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Haye goes for easy option Mormeck
We raise the question - is the Hayemaker cherry picking opponents?
Posted Jan 26, 2011 by Shaun Edwards
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When Wladimir Klitschko announced his re-scheduled bout with British Heavyweight Dereck Chisora, the whole boxing world's hearts sank.
Wladimir and his representatives with K2 Promotions had been in long term discussions with another Brit WBA Champion David Haye, regarding a unification at some point in 2011. This was and still is the fight that boxing fans want to see, but it does not look like it will happen before Haye's projected retirement of this coming October. With Klitschko seemingly unable to agree to terms with the Londoner, we will now assess potential opponents for what could be another hand-picked defence.
WBA Heavyweight Champion David Haye is targeting a second fight with former Cruiserweight Jean Marc Mormeck, his trainer has revealed. Despite being put down in the fourth round in their cruiserweight bout in Paris in 2007, Haye got up to stop Mormeck in the 7th round of an explosive bout. In his next fight Haye unified the Cruiserweight division with a second round stoppage of Wales' Enzo Macinirelli.
Since Haye's proper heavyweight debut in November 2008 against Monte Barrett, some say that Haye has been given an easy ride and is a very beatable opponent. Having attended the Barrett fight, there is no doubt that what transpired was quite explosive with Barrett down five times in as many rounds.
But looking at the bigger picture Barrett, despite his impressive CV of opponents has never been a world class operator and has lost everytime he has stepped up in class (barring his draw against a fading David Tua). After the fight Haye met with WBC Champion Vitali Klitschko, and called out the Ukranian giant on live TV. Despite this, and several other attempts to entice the older Klitschko, it does seem that this is the fight Haye is ducking at present.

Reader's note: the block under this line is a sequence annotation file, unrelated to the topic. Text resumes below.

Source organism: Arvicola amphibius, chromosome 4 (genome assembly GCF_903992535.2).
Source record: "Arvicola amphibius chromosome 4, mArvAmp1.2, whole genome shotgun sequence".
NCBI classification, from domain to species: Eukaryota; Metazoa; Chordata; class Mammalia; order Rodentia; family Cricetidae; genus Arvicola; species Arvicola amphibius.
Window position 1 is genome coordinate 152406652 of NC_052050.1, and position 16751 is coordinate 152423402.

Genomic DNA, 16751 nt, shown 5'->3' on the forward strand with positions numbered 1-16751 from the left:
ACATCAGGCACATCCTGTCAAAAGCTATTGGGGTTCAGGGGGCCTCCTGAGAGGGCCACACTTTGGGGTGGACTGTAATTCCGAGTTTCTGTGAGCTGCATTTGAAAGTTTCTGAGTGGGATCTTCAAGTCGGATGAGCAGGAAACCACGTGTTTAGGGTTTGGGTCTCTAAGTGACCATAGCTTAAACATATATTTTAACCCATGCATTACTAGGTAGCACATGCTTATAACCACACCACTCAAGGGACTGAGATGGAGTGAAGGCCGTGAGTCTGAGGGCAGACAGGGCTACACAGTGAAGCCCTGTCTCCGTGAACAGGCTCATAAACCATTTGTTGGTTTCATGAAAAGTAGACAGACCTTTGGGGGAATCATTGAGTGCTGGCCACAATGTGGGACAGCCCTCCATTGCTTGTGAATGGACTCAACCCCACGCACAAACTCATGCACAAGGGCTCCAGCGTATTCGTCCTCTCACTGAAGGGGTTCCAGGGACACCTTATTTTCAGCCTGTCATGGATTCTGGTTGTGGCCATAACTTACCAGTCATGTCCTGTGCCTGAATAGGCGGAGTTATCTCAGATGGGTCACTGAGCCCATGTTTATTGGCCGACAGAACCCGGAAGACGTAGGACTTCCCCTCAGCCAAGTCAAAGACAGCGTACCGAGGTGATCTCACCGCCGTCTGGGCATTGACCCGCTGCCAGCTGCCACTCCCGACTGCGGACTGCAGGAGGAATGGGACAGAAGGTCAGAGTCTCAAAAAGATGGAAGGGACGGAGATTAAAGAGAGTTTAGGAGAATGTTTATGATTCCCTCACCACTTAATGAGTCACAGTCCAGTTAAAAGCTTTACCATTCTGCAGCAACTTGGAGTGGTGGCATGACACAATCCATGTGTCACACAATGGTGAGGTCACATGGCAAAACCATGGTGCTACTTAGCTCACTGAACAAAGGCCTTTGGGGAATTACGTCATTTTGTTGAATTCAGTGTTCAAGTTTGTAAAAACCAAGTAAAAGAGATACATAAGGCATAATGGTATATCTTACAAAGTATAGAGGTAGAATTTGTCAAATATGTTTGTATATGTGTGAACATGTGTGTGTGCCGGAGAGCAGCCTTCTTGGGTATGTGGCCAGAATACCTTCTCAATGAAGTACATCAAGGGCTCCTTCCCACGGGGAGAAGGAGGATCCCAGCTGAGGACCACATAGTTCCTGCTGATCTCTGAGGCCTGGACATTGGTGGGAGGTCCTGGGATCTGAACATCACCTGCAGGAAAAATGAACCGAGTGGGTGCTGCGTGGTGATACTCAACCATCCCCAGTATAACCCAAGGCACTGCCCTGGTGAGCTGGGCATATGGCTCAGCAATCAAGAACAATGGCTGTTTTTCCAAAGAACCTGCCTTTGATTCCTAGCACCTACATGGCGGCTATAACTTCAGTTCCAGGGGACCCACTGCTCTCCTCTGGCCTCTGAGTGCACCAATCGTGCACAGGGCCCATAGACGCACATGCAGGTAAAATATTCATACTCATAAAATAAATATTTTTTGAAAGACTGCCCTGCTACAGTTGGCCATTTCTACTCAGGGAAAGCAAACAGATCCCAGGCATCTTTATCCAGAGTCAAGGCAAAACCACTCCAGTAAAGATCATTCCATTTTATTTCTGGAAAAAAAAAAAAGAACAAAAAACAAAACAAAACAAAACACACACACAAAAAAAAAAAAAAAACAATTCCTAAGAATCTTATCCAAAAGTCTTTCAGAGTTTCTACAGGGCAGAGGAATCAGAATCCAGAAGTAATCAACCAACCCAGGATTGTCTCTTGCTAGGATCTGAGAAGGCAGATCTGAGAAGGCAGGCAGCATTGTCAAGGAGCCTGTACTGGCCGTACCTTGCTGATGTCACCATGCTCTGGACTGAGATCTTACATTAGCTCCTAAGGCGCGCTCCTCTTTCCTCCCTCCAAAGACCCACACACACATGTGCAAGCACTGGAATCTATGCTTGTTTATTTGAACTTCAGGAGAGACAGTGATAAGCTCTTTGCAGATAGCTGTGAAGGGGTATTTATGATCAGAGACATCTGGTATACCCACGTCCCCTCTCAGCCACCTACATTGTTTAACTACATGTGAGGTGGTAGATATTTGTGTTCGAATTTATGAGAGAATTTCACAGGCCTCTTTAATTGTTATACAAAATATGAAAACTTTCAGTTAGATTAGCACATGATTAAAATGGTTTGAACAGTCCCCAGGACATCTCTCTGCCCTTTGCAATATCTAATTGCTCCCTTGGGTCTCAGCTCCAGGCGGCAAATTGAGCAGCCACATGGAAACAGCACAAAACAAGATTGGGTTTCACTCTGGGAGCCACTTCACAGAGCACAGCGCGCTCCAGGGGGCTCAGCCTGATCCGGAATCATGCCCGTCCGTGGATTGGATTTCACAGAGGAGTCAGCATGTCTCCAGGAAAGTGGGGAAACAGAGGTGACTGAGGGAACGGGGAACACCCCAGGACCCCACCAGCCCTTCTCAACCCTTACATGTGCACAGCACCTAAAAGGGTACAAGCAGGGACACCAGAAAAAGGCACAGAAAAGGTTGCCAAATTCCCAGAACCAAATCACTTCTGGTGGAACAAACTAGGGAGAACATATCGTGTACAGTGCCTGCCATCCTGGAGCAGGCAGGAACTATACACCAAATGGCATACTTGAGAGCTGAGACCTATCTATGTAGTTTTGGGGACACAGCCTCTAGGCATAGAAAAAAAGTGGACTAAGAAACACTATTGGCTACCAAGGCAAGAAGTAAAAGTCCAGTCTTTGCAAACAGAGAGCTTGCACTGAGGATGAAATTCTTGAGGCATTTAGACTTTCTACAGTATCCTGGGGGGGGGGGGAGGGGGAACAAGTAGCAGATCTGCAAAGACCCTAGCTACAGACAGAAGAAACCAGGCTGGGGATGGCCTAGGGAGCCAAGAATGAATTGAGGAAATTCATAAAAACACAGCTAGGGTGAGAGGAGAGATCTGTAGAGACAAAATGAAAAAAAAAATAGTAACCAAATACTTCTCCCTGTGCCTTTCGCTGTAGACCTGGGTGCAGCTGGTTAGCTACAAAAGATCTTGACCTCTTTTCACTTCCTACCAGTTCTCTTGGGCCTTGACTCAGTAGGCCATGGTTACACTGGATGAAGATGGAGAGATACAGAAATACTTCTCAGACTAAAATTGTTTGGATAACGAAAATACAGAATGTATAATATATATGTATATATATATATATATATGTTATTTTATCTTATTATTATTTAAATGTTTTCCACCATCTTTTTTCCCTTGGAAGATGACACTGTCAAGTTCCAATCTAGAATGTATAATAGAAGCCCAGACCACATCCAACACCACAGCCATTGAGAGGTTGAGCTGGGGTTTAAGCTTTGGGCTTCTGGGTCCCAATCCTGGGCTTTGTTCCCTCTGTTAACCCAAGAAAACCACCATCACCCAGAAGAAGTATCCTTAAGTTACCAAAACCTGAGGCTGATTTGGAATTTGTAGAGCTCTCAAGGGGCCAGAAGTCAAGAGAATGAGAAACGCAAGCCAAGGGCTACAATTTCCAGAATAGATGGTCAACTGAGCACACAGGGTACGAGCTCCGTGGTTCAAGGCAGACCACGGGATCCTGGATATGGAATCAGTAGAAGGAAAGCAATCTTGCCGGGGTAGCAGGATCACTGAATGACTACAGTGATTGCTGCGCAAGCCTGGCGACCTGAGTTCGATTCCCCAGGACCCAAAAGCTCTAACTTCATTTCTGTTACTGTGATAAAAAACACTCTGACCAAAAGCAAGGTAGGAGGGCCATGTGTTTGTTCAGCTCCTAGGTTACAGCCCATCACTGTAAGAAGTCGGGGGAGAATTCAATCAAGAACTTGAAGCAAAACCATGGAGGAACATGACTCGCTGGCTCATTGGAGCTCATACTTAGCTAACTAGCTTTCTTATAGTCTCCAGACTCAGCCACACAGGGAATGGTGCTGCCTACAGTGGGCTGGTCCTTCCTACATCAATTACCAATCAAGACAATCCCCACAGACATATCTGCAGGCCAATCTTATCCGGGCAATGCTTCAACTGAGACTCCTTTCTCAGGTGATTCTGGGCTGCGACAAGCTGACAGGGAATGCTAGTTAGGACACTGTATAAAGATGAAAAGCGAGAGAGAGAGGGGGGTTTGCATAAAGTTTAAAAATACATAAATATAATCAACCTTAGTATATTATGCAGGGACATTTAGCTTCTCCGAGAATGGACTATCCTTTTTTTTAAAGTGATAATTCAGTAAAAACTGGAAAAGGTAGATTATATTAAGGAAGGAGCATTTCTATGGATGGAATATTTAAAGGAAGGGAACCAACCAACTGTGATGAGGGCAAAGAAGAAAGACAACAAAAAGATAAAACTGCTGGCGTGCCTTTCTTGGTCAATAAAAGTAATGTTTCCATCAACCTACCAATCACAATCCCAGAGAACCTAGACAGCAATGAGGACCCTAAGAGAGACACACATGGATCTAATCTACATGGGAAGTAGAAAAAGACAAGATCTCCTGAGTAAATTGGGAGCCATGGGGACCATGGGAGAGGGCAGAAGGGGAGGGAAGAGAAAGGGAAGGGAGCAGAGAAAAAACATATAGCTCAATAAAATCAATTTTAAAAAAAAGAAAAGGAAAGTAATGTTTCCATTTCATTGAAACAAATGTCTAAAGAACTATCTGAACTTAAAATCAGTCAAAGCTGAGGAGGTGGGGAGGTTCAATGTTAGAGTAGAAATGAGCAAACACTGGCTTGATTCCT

Vitali does have a mandatory defence against the unproven Odlanier Solis coming up, but this fight could easily be rescheduled for a unification bout with Haye. But Haye's trainer and manager Adam Booth has dismissed the clash, as he feels that Vitali could lose against Solis, who did actually beat Haye in the amateurs. Although Vitali is teetering towards the big 40, and he has slowed down quite a bit in recent fights, it is hard to see Solis giving him too many problems mainly due to his size. It is the same argument for Dereck Chisora against Wladimir, as he will have to do something early on to break the mould of previous Klitschko fights and get inside and more importantly hurt or shake the big man.
It is the opinion of many pundits and boxing fans alike, that both brothers are uncomfortable under pressure and will not stand and trade with opponents. For Wladimir this is understandable giving his weak chin and previous knockout defeats. If Solis, is to have any success against Vitali he must do something early to dictate the pace, lest we forget the 39 year old has never touched down in his entire professional career.
Back to Mormeck, another fighter who has moved up from Cruiserweight to Heavyweight, he has had three fights so far in the division and hasn't looked convincing in any of them. The now 38 year old, seems to have slowed down considerably since his Cruiserweight days, and you would think could be a quick night's work for Haye.
The disappointing thing about Haye's reign in the heavyweight division, is that he will forever be remembered at present for 'fighting' Audley Harrison as much as the win over Nikolai Valuev to claim the WBA belt. The farcical nature of that fight, and the fact that the Klitschko fights do not look like happening has made people take a step back and look at his record. It goes 36 year old Barrett, Valuev 38, John Ruiz 39 and Audley Harrison at 39 years old, does not make for convincing reading especially for a fighter who prided himself on fighting the best at Cruiserweight, sadly adding Mormeck to that list will only enhance the view that Haye has manufactured a Heavyweight career rather than competed with the best.